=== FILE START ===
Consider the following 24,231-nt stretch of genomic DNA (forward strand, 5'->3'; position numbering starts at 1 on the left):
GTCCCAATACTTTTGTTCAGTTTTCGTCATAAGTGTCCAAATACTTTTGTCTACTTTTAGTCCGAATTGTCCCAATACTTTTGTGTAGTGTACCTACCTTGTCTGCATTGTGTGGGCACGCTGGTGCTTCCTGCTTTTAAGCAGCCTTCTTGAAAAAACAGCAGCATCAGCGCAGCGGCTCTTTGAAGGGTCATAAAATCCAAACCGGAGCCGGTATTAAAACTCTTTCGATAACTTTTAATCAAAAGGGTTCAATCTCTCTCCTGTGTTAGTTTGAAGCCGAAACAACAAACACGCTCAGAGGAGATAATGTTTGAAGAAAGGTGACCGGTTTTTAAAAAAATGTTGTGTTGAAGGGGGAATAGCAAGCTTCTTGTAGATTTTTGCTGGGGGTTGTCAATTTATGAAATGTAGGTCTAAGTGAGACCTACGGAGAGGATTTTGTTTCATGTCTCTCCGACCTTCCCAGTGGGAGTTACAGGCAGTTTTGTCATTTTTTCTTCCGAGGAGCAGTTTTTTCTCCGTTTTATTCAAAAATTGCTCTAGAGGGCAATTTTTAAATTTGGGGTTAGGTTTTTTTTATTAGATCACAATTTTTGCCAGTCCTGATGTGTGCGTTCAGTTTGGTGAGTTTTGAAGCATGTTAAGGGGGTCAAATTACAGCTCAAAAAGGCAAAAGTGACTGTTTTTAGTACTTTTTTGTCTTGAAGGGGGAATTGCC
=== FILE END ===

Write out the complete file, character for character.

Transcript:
Consider the following 24,231-nt stretch of genomic DNA (forward strand, 5'->3'; position numbering starts at 1 on the left):
GTCCCAATACTTTTGTTCAGTTTTCGTCATAAGTGTCCAAATACTTTTGTCTACTTTTAGTCCGAATTGTCCCAATACTTTTGTGTAGTGTACCTACCTTGTCTGCATTGTGTGGGCACGCTGGTGCTTCCTGCTTTTAAGCAGCCTTCTTGAAAAAACAGCAGCATCAGCGCAGCGGCTCTTTGAAGGGTCATAAAATCCAAACCGGAGCCGGTATTAAAACTCTTTCGATAACTTTTAATCAAAAGGGTTCAATCTCTCTCCTGTGTTAGTTTGAAGCCGAAACAACAAACACGCTCAGAGGAGATAATGTTTGAAGAAAGGTGACCGGTTTTTAAAAAAATGTTGTGTTGAAGGGGGAATAGCAAGCTTCTTGTAGATTTTTGCTGGGGGTTGTCAATTTATGAAATGTAGGTCTAAGTGAGACCTACGGAGAGGATTTTGTTTCATGTCTCTCCGACCTTCCCAGTGGGAGTTACAGGCAGTTTTGTCATTTTTTCTTCCGAGGAGCAGTTTTTTCTCCGTTTTATTCAAAAATTGCTCTAGAGGGCAATTTTTAAATTTGGGGTTAGGTTTTTTTTATTAGATCACAATTTTTGCCAGTCCTGATGTGTGCGTTCAGTTTGGTGAGTTTTGAAGCATGTTAAGGGGGTCAAATTACAGCTCAAAAAGGCAAAAGTGACTGTTTTTAGTACTTTTTTGTCTTGAAGGGGGAATTGCC